The hope is the Lithium air battery will come closer to this power density, but of course would still need the oxygen from the air to function.
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Old 17th Apr 2019, 19:42
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Originally Posted by Wizofoz
….Except the e-flyer exists and has flown- the amphibian is just one more "paper aeroplane",
There is a video on their website of it flying News So little more than a paper aeroplane.

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Old 17th Apr 2019, 22:21
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Originally Posted by horizon flyer
There is a video on their website of it flying News So little more than a paper aeroplane.
See post #32.
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Old 22nd Apr 2019, 14:33
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Another Engine in the works.
  • 22 April, 2019
  • SOURCE: FlightGlobal.com
  • BY: Jon Hemmerdinger
  • Boston
Electric motor company MagniX will supply powerplants for Eviation Aircraft’s in-development electric aircraft Alice, marking another win for the upstart motor maker and a second power option for Alice buyers.

Eviation will offer the nine-passenger Alice with triple MagniX Magni250s – electric motors generating 375shp (280kW). They will turn Alice’s props at 1,900rpm, says MagniX chief executive Roei Ganzarski.

“They are very light and very powerful,” he says of the Magni250 propulsion system.

Eviation expects the Alice, a commuter and business aircraft, will be certified in 2021 and enter service in 2022.

MagniX, based in Redmond, Washington also expects 2021 certification for the Magni250.

Israel-based Eviation had already named Siemens as one motor supplier for the Alice. Siemens’ system includes 260kW electric motors powered by a 900kWh lithium-ion battery pack. That same battery pack will power the Magni250s.

Two motor choices eases "potential supply chain issues”, giving customers “broader choice of price points and maintenance schedules,” Eviation chief executive Omer Bar-Yohay has said.

The Alice will have three pusher propellers – one behind its “V” tail and one each at the wingtips – and be capable of flying 565nm (1,050km) and at 260kt (482km/h), says Eviation.

That range would enable the Alice to serve many existing air routes and make new connections via smaller, under-served airports, the companies say.

“That’s a significant aircraft,” Ganzarski says of the Alice, noting 45% of air routes fall within its range.

Actually, 55% of airline flights worldwide in April were within 565nm, according to Cirium data and analytics.



=rightEviation Aircraft

Each Magni250 contains two modules (managed by separate inverters) that, combined, provide 375shp. If an motor problem occurs, software can shut down one module and keep the other running, meaning the system will still provide 50% power, a feature Ganzarski calls "graceful degradation".

“You can really create a high level of redundancy,” he says.

MagniX has conducted more than 1,500h of motor ground tests in both Redmond and at its Australia site, and Eviation has been testing a Magni250 with the Alice’s propellers in Israel, says Ganzarski.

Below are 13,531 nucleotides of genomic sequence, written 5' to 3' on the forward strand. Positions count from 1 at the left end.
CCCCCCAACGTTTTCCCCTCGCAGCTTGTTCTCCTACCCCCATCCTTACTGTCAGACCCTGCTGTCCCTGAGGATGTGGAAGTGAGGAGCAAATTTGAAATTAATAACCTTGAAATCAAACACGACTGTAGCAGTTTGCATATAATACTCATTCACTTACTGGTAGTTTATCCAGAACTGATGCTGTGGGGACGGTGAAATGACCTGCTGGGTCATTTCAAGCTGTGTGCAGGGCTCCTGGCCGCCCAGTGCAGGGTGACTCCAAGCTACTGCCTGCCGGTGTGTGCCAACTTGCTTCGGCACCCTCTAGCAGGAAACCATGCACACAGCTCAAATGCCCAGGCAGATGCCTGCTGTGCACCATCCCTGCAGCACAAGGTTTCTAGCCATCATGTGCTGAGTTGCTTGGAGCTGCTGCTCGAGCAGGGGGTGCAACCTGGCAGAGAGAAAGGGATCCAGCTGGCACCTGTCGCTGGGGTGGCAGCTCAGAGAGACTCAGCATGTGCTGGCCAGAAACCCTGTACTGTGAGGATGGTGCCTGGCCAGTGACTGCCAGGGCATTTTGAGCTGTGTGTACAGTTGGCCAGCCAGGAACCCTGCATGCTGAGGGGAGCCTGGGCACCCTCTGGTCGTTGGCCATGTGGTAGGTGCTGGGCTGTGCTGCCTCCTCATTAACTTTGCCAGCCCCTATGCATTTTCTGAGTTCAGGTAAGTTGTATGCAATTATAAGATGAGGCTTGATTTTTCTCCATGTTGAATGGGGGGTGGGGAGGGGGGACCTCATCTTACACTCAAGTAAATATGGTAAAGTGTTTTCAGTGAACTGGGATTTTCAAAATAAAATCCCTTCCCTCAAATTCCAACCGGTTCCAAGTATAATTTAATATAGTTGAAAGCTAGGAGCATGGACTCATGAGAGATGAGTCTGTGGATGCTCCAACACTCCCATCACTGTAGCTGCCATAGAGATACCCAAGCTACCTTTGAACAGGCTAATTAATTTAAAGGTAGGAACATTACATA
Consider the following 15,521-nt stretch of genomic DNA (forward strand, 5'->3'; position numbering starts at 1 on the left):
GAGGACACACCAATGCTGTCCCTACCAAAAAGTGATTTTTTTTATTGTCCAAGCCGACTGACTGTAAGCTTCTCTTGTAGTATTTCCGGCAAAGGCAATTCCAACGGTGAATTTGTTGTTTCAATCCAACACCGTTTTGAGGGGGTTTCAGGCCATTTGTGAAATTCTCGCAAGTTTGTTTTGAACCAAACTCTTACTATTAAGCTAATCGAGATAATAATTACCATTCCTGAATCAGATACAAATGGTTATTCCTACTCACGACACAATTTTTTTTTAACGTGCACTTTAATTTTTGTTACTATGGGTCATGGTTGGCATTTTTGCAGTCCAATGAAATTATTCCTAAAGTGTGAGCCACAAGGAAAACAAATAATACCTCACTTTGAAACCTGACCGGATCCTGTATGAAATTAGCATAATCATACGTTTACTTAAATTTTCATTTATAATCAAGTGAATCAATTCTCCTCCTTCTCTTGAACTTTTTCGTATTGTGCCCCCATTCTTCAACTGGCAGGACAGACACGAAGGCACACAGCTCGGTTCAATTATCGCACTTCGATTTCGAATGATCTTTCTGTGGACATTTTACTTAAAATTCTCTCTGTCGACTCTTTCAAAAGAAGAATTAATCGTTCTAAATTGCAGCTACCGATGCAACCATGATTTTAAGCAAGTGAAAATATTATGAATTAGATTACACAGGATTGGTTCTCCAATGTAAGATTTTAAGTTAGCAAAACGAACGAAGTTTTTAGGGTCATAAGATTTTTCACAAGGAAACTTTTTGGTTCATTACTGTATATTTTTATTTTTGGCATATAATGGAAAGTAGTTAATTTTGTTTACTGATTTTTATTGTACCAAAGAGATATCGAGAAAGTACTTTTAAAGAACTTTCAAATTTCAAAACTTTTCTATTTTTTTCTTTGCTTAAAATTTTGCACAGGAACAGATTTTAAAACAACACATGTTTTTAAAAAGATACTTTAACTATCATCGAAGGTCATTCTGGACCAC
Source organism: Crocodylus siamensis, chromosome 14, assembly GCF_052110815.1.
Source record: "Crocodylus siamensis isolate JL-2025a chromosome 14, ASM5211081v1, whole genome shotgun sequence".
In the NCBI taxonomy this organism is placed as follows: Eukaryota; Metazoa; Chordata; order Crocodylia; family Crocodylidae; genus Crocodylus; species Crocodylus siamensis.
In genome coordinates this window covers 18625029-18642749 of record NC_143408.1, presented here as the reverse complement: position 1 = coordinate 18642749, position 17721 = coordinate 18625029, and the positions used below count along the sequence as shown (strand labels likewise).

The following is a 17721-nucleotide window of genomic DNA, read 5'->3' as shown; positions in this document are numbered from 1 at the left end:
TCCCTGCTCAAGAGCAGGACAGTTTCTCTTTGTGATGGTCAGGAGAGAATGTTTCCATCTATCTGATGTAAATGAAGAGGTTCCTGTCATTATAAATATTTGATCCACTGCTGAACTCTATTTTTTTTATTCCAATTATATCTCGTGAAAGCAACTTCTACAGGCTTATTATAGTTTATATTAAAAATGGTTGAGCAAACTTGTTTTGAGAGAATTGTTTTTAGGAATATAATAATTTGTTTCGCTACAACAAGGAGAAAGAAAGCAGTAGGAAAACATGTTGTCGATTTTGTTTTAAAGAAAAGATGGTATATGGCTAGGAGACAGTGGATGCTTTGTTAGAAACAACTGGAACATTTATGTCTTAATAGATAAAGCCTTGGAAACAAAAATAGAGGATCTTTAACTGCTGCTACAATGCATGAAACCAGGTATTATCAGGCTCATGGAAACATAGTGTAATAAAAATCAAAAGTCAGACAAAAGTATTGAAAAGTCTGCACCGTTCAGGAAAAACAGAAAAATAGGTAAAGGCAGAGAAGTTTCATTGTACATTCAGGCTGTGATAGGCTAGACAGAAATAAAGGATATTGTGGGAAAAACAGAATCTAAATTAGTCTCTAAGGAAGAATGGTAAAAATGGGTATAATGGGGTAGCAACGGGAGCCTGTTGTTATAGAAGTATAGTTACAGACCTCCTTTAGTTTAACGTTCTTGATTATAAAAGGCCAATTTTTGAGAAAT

Eviation says MagniX is one of few manufacturers capable of building an electric engine for the Alice.

“MagniX has not just tested their propulsion system, but they’ve ran it with Alice’s specific profile,” Eviation says. “We can reassure customers that their motor can perform as expected under normal conditions and extreme ones.”

Eviation, which is providing the battery system, has been assembling the first Alice prototype in Vannes, France. Alice will have a fly-by-wire system and Honeywell cockpit avionics.

“We hope to fly the aircraft ahead of the Paris air show in June, where it will make its debut,” Bar-Yohay has said. MagniX’s motor will also be on display at the show.

Eviation plans to achieve first flight of the fly-by-wire equipped Alice this fall. It will perform flight testing in Prescott, Arizona, and expects three aircraft will join the flight-test campaign, including two prototypes and one production-conforming aircraft.

THE CASE FOR ELECTRIC

Owned 100% by Singapore investment company Clermont Group, MagniX is also developing its 751shp Magni500 motor for installation on de Havilland DHC-2 Beaver seaplanes operated by Canadian regional carrier Harbour Air.

Those motors well suit Harbour because many of its flights have duration of only 30min – within the system’s capability.

Despite naysayers, Ganzarski insists technology already allows for development of electric passenger aircraft, though not anything like a widebody jetliner.

There’s no escaping that the best lithium-ion batteries have about 260Wh/kg of energy density – almost 50 times less than jet fuel’s 11.9kWh/kg density.

Electric aircraft therefore cannot nearly match the range of fuel-powered aircraft.

However, small electric passenger aircraft can efficiently operate countless shorter-distance routes, Ganzarski says.

The key is developing aircraft from scratch around batteries and motors, making them essentially “flying batteries”, says Ganzarski.

Electric motors are lighter and smaller than fuel engines, and they can be fitted on an aircraft’s wingtips, such as on the Alice.